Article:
WaPo's Pearlstein Writes Obituary for Capitalism

     The U.S. economy has just barely flirted with a recession, yet one business columnist sounded the death knell for entrepreneurial capitalism on August 1.


     Pulitzer Prize-winning Washington Post columnist Steven Pearlstein predicted the death of the era of free-market capitalism with the hallmarks of “smaller government, lower taxes, freer trade and more deregulation.” Because, according to Pearlstein, the free-market “model” has not delivered “goods” such as safety and fairness.


      “It's always risky to call turns in history, but my guess is that this consensus [toward free markets] is unraveling,” Pearlstein wrote in the Washington Post. “Just as the Gilded Age gave way to the Progressive Era and the New Deal gave way to the post-war era of big government, big business and big labor, the current era of free-market capitalism seems to be giving way to something else.”


      Pearlstein didn’t credit the union movement or the protectionist rhetoric heard every night on CNN’s “Lou Dobbs Tonight” for the demise of free-market capitalism he forecasted. Instead he blamed the government for not raising taxes so it could afford to play the role of provider.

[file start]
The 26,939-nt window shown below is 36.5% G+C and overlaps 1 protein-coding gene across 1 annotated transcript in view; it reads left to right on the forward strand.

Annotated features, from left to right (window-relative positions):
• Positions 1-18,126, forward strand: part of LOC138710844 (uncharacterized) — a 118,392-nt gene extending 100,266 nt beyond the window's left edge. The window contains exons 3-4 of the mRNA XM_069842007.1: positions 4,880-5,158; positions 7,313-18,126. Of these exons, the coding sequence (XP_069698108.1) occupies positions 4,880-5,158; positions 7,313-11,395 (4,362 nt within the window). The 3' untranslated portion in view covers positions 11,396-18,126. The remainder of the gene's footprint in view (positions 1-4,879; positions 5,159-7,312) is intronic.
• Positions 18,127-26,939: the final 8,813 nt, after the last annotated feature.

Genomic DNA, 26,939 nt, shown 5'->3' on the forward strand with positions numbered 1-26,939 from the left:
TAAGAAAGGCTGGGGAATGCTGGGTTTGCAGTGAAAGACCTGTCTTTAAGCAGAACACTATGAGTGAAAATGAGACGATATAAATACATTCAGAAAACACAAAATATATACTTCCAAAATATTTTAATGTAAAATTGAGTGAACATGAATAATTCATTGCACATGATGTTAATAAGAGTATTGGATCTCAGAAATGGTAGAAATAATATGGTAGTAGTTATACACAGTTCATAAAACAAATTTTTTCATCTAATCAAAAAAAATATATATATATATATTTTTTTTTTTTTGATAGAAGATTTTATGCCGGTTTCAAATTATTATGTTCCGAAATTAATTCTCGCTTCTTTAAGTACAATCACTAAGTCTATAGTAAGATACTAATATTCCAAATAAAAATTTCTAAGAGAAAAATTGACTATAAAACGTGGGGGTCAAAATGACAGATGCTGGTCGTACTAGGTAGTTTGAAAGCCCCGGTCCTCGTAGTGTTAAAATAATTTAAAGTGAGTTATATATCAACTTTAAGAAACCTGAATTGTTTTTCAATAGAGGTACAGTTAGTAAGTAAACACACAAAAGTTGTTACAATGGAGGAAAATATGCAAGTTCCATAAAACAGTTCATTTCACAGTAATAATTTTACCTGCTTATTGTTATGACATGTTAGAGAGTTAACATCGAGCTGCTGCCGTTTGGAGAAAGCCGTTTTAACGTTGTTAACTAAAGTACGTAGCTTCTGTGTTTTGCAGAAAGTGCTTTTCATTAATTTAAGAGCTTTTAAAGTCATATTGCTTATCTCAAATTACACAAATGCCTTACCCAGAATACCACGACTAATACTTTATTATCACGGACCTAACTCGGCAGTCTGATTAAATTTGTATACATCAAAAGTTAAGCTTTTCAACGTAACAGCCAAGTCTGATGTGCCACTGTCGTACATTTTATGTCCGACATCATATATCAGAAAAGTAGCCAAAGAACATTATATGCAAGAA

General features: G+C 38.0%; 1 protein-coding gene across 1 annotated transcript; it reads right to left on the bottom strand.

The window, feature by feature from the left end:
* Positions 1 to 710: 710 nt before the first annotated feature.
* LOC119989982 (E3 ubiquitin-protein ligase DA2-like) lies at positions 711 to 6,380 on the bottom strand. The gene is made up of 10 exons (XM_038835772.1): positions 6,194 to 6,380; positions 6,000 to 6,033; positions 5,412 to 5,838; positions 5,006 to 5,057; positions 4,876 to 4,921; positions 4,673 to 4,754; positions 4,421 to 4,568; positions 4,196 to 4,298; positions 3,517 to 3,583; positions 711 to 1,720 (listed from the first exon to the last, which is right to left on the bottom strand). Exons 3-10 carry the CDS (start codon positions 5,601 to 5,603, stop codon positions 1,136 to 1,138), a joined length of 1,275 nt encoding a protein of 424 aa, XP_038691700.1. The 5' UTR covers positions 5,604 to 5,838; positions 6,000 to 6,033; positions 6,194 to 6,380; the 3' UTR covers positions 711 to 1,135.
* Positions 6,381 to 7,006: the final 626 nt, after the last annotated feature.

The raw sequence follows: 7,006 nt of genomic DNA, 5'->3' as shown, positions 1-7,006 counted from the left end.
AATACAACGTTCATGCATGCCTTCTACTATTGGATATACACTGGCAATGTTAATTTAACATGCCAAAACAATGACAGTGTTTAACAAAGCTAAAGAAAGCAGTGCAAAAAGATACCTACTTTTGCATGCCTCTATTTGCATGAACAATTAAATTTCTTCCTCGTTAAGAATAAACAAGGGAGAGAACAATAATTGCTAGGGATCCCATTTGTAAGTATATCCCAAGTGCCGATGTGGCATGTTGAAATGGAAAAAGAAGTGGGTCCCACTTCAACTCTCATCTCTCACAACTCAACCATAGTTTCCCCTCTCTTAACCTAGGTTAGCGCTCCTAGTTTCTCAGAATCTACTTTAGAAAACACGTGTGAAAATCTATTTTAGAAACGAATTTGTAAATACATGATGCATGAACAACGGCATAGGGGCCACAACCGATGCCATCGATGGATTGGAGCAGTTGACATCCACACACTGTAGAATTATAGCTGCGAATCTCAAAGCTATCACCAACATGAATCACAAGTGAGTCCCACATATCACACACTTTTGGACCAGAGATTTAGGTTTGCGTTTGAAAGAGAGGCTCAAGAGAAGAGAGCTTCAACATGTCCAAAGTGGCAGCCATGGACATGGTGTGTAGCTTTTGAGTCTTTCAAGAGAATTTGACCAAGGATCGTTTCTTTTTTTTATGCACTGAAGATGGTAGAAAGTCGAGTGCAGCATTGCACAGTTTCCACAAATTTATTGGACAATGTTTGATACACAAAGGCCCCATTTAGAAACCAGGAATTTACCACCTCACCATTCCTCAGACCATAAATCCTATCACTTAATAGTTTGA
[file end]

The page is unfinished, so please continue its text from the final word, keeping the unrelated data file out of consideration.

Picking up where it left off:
“Let's be clear: It is not the protectionists of the AFL-CIO or CNN who are primarily to blame for the erosion of public support for trade in the United States, as bone-headed as they may be,” said Pearlstein. “The blame lies squarely with a business community that continues to support Republican politicians who refuse to raise the taxes and spend the money necessary to provide the economic safety net for American workers that a free-market economy has not, and will not, provide.”


      According to Pearlstein policies of lower taxes and less regulation – that grew from President Ronald Reagan’s legacy – have failed to provide other things that Americans value.


     “For the past 25 years, the United States has put its faith in open, unregulated and lightly taxed markets, and there’s little doubt that, over time, that model has expanded economic output and improved economic efficiency,” Pearlstein said. “But what Americans have also come to realize is that the same model is less adept at providing other things that we value highly -- things like safety, fairness, economic security and environmental sustainability. And more often than not, these are ‘goods’ that can be had only by giving up some of that output and some of that efficiency.”


     An August 1 Wall Street Journal editorial wasn’t quite as morose as the Pulitzer-winning Pearlstein. As the Journal pointed out – the economic situation isn’t as bad as the media are making it out to be.


     “Phil Gramm had a point. Based on yesterday's report of a modest second quarter growth bounce, the former John McCain adviser was right when he said last month that we aren't in a recession,” the Journal said. “He was impolitic, but the news is that the U.S. economy is stronger than the wails of Great Depression II on Wall Street and Capitol Hill would have us believe.”